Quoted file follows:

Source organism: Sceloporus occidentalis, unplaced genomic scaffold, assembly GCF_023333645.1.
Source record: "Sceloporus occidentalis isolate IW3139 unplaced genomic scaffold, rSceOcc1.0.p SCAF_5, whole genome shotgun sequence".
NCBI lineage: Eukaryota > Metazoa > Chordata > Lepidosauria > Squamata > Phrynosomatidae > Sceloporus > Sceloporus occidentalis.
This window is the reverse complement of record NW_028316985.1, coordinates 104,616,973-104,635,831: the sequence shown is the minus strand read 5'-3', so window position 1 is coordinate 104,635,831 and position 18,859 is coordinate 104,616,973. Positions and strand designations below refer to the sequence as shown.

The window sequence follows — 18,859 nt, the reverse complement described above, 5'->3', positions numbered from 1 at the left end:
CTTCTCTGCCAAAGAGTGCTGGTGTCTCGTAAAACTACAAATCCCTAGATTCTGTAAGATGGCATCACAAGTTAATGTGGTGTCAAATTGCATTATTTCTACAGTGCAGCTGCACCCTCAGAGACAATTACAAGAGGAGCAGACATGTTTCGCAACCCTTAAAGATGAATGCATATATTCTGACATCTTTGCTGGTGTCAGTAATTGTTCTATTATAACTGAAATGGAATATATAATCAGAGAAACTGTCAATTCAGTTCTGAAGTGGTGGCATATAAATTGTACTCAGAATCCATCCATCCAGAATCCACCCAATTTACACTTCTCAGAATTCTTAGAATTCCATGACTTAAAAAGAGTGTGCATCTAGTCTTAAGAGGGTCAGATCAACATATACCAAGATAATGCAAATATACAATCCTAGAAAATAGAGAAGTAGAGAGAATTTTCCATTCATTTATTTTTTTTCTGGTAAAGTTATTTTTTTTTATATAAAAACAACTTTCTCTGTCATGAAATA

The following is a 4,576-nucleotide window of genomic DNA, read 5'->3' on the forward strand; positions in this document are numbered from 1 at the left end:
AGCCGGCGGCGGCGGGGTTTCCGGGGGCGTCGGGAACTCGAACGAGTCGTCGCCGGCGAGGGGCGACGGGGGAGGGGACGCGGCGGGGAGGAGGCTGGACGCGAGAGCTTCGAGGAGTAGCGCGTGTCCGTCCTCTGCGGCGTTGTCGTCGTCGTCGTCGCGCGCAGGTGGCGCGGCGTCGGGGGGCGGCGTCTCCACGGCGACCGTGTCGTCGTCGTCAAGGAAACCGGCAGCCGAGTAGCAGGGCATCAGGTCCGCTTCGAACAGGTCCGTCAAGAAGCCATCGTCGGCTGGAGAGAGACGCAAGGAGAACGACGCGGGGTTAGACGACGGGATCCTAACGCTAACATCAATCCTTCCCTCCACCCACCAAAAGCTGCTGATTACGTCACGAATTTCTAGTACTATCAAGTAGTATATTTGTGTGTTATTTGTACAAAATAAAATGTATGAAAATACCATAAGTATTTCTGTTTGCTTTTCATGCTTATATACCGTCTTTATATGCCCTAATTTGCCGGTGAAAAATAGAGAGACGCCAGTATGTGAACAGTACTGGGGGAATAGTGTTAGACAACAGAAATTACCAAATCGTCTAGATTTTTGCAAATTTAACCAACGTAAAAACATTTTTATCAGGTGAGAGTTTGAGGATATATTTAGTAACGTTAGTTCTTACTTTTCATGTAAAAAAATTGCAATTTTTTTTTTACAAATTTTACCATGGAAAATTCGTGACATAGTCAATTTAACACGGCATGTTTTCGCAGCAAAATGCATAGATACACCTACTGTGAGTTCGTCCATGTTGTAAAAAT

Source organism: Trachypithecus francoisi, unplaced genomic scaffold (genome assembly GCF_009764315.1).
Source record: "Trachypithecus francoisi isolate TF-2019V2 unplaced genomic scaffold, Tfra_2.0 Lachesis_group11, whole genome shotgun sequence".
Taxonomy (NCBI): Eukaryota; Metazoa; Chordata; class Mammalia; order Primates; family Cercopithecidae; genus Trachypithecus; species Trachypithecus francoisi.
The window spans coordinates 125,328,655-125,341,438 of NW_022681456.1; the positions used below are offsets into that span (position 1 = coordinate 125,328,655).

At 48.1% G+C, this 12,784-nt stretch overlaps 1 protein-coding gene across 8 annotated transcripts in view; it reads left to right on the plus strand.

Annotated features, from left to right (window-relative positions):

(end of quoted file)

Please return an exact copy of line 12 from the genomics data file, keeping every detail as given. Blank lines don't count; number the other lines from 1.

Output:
The window spans coordinates 125,328,655-125,341,438 of NW_022681456.1; the positions used below are offsets into that span (position 1 = coordinate 125,328,655).